Unit testing ionic react apps
This is the final Chapter, Chapter 9 of the series on migrating an ionic-v1 app to ionic-react. Chapter 1 was an introduction, Chapter 2 outlined the steps to run a v1 app using the latest ionic-cli, Chapter 3 described the typical challenges we had building the app, Chapter 4 talked about routing the app using react-router, Chapter 5 went into state management using redux and react-redux hooks, Chapter 6 was how to create mobile apps from the ionic-react app using capacitor, Chapter 7 was how to create PWA and notify users on app update and Chapter 8 was on using typescript features in ionic-react.
The write-up is not complete without a Chapter on unit testing. There is no need to make a case for unit testing. Everyone knows it is important, no one wants to bell the cat. We will write tests later, it is tough to write tests, we don’t have time, are the popular refrains.
We have found unit tests to be of tremendous help for our backends, when it came to refactoring the code and/or upgrading the framework libraries. The same reason applies for the frontend code as well.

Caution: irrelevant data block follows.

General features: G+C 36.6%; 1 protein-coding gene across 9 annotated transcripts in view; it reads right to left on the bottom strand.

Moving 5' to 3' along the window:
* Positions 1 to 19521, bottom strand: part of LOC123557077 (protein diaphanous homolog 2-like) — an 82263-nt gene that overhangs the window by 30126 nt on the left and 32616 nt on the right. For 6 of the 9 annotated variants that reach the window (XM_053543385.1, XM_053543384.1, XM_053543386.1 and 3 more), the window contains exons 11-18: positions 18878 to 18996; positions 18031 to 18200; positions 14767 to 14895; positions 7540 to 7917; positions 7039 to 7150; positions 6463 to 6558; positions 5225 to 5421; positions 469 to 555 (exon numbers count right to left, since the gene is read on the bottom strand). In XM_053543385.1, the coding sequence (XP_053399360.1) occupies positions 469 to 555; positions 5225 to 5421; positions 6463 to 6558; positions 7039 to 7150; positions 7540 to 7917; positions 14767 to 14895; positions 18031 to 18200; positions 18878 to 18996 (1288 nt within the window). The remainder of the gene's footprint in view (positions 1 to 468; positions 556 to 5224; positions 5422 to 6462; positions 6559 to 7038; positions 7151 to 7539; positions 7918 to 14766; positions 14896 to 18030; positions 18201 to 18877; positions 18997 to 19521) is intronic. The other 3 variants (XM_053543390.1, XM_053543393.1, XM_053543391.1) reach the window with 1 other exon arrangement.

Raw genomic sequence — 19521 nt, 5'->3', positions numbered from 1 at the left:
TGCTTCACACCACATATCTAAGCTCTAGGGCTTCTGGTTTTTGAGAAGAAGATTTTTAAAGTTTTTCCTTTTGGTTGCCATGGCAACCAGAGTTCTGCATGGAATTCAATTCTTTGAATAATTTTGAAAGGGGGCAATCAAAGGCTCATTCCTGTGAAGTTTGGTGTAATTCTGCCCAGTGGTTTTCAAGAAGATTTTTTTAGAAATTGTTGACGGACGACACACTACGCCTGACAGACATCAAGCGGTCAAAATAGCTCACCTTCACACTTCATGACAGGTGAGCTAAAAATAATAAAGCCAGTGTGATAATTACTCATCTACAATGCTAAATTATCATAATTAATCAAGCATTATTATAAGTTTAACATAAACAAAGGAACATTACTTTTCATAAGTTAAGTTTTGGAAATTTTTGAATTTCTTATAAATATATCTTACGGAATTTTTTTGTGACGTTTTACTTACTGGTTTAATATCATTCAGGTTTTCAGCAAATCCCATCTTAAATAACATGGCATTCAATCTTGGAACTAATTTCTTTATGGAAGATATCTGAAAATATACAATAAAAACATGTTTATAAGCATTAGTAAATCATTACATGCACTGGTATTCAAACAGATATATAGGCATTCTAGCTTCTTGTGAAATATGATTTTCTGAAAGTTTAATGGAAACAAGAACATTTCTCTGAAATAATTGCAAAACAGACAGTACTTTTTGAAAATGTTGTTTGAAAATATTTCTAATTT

Similar to typing the app, the best place to start unit testing is the redux state management code. Redux documentation on this is very good and it was our starting point.
Nothing special needs to be done to unit test typescript code. What is required is for the testing framework to recognise and run the tests, and this is taken care in the starter projects of react as well as ionic.
There are different recommendations on where test files should be placed, most of them influenced by enzyme another popular react testing framework. Since we were focusing on unit testing, we stuck to the simple thumb-rule of placing our test file, alongside the code, in the same folder. So, we had auth.ts and auth.test.ts in the same folder.
Comments are closed.